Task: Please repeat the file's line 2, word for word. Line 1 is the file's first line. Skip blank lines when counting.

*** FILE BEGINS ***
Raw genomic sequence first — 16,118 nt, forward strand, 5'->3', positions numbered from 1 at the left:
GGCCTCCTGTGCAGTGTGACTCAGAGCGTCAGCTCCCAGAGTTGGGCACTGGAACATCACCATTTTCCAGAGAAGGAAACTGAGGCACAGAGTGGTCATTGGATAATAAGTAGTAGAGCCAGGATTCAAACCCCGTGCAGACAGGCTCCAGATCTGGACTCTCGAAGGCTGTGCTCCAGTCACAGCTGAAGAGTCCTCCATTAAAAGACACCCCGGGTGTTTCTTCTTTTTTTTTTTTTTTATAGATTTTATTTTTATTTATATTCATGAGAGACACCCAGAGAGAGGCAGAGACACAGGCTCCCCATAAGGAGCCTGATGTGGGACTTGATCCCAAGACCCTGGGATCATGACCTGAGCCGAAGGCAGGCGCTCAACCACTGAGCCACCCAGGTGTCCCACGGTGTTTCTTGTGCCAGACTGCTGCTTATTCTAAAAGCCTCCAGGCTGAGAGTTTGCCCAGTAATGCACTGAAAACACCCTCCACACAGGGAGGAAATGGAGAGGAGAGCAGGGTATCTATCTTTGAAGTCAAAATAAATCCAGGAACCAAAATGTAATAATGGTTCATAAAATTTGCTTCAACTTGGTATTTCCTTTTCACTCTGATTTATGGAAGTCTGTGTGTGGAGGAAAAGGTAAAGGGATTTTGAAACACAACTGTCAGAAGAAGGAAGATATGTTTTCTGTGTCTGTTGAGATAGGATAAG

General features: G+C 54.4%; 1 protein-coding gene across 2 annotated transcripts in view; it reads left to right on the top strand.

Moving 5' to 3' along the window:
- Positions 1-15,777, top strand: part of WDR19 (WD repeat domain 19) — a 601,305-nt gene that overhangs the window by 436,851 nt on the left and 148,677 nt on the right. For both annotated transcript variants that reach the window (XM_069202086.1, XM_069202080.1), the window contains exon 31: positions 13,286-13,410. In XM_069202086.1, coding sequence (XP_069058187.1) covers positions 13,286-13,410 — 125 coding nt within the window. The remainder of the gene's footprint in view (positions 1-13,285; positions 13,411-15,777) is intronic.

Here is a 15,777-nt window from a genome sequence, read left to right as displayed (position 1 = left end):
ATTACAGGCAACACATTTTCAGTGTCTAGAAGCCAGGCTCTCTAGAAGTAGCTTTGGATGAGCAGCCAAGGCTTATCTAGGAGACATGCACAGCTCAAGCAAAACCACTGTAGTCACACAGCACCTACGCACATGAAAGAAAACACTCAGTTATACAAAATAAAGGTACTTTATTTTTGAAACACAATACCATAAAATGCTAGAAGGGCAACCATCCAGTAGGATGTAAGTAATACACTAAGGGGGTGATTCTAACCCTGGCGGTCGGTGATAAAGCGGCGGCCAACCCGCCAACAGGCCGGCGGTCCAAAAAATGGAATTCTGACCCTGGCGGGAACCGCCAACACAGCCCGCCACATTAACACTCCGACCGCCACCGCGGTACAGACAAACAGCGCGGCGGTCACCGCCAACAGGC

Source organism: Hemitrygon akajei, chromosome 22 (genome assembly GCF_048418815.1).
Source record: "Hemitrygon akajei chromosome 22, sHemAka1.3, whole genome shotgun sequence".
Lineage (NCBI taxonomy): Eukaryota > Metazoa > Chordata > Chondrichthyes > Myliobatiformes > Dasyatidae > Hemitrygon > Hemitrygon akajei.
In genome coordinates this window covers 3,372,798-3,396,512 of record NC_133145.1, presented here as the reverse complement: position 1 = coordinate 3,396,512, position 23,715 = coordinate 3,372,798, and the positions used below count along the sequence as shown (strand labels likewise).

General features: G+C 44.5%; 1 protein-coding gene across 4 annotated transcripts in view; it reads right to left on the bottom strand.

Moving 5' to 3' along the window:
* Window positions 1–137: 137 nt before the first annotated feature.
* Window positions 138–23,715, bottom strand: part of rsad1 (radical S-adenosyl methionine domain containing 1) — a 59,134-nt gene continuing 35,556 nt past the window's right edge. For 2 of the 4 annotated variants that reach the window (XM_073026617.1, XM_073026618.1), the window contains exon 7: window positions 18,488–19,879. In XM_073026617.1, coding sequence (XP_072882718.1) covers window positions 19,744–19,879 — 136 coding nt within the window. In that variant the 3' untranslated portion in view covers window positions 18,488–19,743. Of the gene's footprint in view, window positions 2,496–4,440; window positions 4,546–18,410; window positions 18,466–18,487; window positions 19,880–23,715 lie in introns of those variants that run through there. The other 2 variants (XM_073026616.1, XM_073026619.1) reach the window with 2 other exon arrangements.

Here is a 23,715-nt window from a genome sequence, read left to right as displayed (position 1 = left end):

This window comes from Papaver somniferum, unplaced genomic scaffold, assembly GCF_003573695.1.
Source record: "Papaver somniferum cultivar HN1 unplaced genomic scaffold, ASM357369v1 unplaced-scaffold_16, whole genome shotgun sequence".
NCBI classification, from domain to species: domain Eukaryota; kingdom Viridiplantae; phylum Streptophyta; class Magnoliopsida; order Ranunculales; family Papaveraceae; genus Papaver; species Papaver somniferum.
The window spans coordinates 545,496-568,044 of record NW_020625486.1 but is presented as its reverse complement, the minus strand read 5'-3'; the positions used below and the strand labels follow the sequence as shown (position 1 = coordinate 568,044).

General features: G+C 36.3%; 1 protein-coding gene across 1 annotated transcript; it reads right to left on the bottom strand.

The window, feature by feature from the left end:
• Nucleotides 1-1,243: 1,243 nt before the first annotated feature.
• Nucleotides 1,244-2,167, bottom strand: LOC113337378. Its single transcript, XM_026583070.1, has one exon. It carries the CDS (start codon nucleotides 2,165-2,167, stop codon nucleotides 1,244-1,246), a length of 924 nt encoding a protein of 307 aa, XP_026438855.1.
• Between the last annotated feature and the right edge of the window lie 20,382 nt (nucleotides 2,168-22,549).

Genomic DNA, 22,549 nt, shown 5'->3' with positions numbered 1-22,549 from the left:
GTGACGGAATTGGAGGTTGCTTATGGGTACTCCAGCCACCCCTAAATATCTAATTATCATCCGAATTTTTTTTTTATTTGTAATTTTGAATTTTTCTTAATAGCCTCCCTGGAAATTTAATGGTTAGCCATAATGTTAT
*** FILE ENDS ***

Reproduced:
GGCCTCCTGTGCAGTGTGACTCAGAGCGTCAGCTCCCAGAGTTGGGCACTGGAACATCACCATTTTCCAGAGAAGGAAACTGAGGCACAGAGTGGTCATTGGATAATAAGTAGTAGAGCCAGGATTCAAACCCCGTGCAGACAGGCTCCAGATCTGGACTCTCGAAGGCTGTGCTCCAGTCACAGCTGAAGAGTCCTCCATTAAAAGACACCCCGGGTGTTTCTTCTTTTTTTTTTTTTTTATAGATTTTATTTTTATTTATATTCATGAGAGACACCCAGAGAGAGGCAGAGACACAGGCTCCCCATAAGGAGCCTGATGTGGGACTTGATCCCAAGACCCTGGGATCATGACCTGAGCCGAAGGCAGGCGCTCAACCACTGAGCCACCCAGGTGTCCCACGGTGTTTCTTGTGCCAGACTGCTGCTTATTCTAAAAGCCTCCAGGCTGAGAGTTTGCCCAGTAATGCACTGAAAACACCCTCCACACAGGGAGGAAATGGAGAGGAGAGCAGGGTATCTATCTTTGAAGTCAAAATAAATCCAGGAACCAAAATGTAATAATGGTTCATAAAATTTGCTTCAACTTGGTATTTCCTTTTCACTCTGATTTATGGAAGTCTGTGTGTGGAGGAAAAGGTAAAGGGATTTTGAAACACAACTGTCAGAAGAAGGAAGATATGTTTTCTGTGTCTGTTGAGATAGGATAAG